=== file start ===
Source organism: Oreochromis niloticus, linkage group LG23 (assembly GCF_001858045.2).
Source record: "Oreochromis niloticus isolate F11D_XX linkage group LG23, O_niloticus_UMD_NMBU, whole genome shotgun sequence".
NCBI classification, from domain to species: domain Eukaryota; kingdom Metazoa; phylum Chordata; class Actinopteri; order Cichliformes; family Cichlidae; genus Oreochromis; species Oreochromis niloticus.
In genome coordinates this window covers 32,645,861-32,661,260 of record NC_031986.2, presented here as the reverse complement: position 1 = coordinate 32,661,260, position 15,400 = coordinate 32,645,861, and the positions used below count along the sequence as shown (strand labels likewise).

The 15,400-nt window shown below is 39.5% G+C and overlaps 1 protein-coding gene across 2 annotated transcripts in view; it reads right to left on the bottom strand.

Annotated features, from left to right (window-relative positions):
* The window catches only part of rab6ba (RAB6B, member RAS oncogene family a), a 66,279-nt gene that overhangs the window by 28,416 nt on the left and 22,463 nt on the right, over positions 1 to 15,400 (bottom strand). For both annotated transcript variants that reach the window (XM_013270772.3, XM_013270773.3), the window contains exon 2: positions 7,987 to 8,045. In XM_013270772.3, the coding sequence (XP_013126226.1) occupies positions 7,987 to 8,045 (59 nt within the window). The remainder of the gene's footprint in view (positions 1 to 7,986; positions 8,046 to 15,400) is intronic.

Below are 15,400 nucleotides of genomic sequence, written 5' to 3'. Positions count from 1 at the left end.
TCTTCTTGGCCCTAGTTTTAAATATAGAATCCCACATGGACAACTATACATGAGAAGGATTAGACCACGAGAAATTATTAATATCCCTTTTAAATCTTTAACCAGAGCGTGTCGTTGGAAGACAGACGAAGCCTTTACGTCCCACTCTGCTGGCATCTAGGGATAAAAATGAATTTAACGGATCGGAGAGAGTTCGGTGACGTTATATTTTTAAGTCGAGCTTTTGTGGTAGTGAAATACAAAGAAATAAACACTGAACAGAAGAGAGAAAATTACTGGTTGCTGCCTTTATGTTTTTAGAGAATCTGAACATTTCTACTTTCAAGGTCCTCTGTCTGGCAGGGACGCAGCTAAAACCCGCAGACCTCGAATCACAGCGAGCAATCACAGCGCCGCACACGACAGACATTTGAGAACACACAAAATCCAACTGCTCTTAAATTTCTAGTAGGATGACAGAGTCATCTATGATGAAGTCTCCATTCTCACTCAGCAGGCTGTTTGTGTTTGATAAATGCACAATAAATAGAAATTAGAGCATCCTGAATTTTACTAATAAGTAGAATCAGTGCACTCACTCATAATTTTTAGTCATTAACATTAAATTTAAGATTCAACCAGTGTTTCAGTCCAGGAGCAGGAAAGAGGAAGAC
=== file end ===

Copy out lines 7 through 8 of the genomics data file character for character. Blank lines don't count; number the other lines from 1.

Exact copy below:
* The window catches only part of rab6ba (RAB6B, member RAS oncogene family a), a 66,279-nt gene that overhangs the window by 28,416 nt on the left and 22,463 nt on the right, over positions 1 to 15,400 (bottom strand). For both annotated transcript variants that reach the window (XM_013270772.3, XM_013270773.3), the window contains exon 2: positions 7,987 to 8,045. In XM_013270772.3, the coding sequence (XP_013126226.1) occupies positions 7,987 to 8,045 (59 nt within the window). The remainder of the gene's footprint in view (positions 1 to 7,986; positions 8,046 to 15,400) is intronic.

Below are 15,400 nucleotides of genomic sequence, written 5' to 3'. Positions count from 1 at the left end.